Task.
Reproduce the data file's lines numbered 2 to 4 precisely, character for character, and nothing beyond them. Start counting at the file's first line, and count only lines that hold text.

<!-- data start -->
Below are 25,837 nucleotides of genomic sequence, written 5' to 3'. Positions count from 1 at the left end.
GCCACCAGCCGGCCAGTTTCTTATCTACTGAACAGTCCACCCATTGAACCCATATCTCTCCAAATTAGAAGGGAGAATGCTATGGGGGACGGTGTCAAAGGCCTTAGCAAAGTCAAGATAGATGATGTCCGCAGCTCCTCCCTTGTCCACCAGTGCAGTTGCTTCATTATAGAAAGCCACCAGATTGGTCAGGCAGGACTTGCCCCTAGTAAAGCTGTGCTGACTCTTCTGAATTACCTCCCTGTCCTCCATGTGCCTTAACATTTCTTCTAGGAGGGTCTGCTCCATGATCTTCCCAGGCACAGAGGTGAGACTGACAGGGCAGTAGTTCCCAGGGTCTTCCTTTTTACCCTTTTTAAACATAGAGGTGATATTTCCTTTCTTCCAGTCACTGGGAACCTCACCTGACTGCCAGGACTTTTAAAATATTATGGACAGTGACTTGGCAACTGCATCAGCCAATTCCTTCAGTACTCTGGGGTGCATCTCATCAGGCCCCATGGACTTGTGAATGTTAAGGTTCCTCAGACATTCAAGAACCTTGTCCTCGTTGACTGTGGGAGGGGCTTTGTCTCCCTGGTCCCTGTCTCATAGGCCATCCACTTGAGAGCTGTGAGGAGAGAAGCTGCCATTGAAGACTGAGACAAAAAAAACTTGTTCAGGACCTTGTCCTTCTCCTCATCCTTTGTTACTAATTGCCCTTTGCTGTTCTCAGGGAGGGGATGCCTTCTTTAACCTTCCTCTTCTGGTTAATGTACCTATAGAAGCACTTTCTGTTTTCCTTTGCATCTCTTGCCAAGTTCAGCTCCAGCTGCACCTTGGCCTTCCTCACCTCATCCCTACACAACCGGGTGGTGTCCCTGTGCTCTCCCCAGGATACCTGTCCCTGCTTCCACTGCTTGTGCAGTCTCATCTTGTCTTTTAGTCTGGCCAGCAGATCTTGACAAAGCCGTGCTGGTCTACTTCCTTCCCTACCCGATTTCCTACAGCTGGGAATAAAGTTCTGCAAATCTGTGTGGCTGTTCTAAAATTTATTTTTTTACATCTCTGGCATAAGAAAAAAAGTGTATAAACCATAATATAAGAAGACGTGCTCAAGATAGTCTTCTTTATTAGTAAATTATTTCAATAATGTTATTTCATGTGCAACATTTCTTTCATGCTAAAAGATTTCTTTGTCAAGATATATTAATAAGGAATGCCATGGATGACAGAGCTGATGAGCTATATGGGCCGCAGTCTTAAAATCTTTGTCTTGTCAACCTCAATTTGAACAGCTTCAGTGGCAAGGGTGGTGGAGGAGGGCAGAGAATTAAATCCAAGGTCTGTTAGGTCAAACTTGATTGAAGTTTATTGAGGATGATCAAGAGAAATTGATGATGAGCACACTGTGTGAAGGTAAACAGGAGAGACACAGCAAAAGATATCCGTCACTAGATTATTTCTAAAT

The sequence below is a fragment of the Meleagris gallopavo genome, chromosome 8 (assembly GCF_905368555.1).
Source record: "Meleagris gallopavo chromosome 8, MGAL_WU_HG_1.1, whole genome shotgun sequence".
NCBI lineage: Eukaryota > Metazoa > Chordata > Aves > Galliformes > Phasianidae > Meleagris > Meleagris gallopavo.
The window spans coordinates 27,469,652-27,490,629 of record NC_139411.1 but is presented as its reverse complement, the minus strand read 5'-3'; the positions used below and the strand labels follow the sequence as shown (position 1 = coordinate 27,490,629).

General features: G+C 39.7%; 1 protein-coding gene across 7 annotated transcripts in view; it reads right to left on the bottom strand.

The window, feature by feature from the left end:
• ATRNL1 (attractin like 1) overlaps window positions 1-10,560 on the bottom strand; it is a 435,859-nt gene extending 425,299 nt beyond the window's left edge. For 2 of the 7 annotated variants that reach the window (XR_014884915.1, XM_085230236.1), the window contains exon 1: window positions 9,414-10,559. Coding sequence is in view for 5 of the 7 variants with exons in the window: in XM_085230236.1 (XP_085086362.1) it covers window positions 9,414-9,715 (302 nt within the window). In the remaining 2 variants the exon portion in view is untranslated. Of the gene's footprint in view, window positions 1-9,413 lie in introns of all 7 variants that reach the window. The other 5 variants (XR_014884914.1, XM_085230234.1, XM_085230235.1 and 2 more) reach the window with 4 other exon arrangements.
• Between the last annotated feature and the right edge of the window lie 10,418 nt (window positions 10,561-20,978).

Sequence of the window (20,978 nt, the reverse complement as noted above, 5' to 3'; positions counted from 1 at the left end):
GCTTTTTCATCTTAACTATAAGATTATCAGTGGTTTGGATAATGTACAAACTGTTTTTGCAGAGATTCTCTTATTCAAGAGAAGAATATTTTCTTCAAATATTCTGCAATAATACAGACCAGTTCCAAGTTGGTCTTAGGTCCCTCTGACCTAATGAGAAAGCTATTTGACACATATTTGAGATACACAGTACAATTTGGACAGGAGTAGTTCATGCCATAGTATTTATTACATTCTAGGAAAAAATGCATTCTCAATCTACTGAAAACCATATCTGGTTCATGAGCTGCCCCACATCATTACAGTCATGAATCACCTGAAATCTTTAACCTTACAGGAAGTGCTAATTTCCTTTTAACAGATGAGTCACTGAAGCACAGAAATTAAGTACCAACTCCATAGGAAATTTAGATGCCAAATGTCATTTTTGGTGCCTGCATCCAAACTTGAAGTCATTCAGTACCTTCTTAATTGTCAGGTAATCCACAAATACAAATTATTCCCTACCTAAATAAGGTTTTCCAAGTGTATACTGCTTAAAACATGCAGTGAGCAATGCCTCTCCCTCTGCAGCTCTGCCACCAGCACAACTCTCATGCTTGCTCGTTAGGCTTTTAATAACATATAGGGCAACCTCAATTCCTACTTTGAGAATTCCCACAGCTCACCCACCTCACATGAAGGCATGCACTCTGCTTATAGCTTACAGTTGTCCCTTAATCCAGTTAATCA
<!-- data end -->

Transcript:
GCCACCAGCCGGCCAGTTTCTTATCTACTGAACAGTCCACCCATTGAACCCATATCTCTCCAAATTAGAAGGGAGAATGCTATGGGGGACGGTGTCAAAGGCCTTAGCAAAGTCAAGATAGATGATGTCCGCAGCTCCTCCCTTGTCCACCAGTGCAGTTGCTTCATTATAGAAAGCCACCAGATTGGTCAGGCAGGACTTGCCCCTAGTAAAGCTGTGCTGACTCTTCTGAATTACCTCCCTGTCCTCCATGTGCCTTAACATTTCTTCTAGGAGGGTCTGCTCCATGATCTTCCCAGGCACAGAGGTGAGACTGACAGGGCAGTAGTTCCCAGGGTCTTCCTTTTTACCCTTTTTAAACATAGAGGTGATATTTCCTTTCTTCCAGTCACTGGGAACCTCACCTGACTGCCAGGACTTTTAAAATATTATGGACAGTGACTTGGCAACTGCATCAGCCAATTCCTTCAGTACTCTGGGGTGCATCTCATCAGGCCCCATGGACTTGTGAATGTTAAGGTTCCTCAGACATTCAAGAACCTTGTCCTCGTTGACTGTGGGAGGGGCTTTGTCTCCCTGGTCCCTGTCTCATAGGCCATCCACTTGAGAGCTGTGAGGAGAGAAGCTGCCATTGAAGACTGAGACAAAAAAAACTTGTTCAGGACCTTGTCCTTCTCCTCATCCTTTGTTACTAATTGCCCTTTGCTGTTCTCAGGGAGGGGATGCCTTCTTTAACCTTCCTCTTCTGGTTAATGTACCTATAGAAGCACTTTCTGTTTTCCTTTGCATCTCTTGCCAAGTTCAGCTCCAGCTGCACCTTGGCCTTCCTCACCTCATCCCTACACAACCGGGTGGTGTCCCTGTGCTCTCCCCAGGATACCTGTCCCTGCTTCCACTGCTTGTGCAGTCTCATCTTGTCTTTTAGTCTGGCCAGCAGATCTTGACAAAGCCGTGCTGGTCTACTTCCTTCCCTACCCGATTTCCTACAGCTGGGAATAAAGTTCTGCAAATCTGTGTGGCTGTTCTAAAATTTATTTTTTTACATCTCTGGCATAAGAAAAAAAGTGTATAAACCATAATATAAGAAGACGTGCTCAAGATAGTCTTCTTTATTAGTAAATTATTTCAATAATGTTATTTCATGTGCAACATTTCTTTCATGCTAAAAGATTTCTTTGTCAAGATATATTAATAAGGAATGCCATGGATGACAGAGCTGATGAGCTATATGGGCCGCAGTCTTAAAATCTTTGTCTTGTCAACCTCAATTTGAACAGCTTCAGTGGCAAGGGTGGTGGAGGAGGGCAGAGAATTAAATCCAAGGTCTGTTAGGTCAAACTTGATTGAAGTTTATTGAGGATGATCAAGAGAAATTGATGATGAGCACACTGTGTGAAGGTAAACAGGAGAGACACAGCAAAAGATATCCGTCACTAGATTATTTCTAAAT

The sequence below is a fragment of the Meleagris gallopavo genome, chromosome 8 (assembly GCF_905368555.1).
Source record: "Meleagris gallopavo chromosome 8, MGAL_WU_HG_1.1, whole genome shotgun sequence".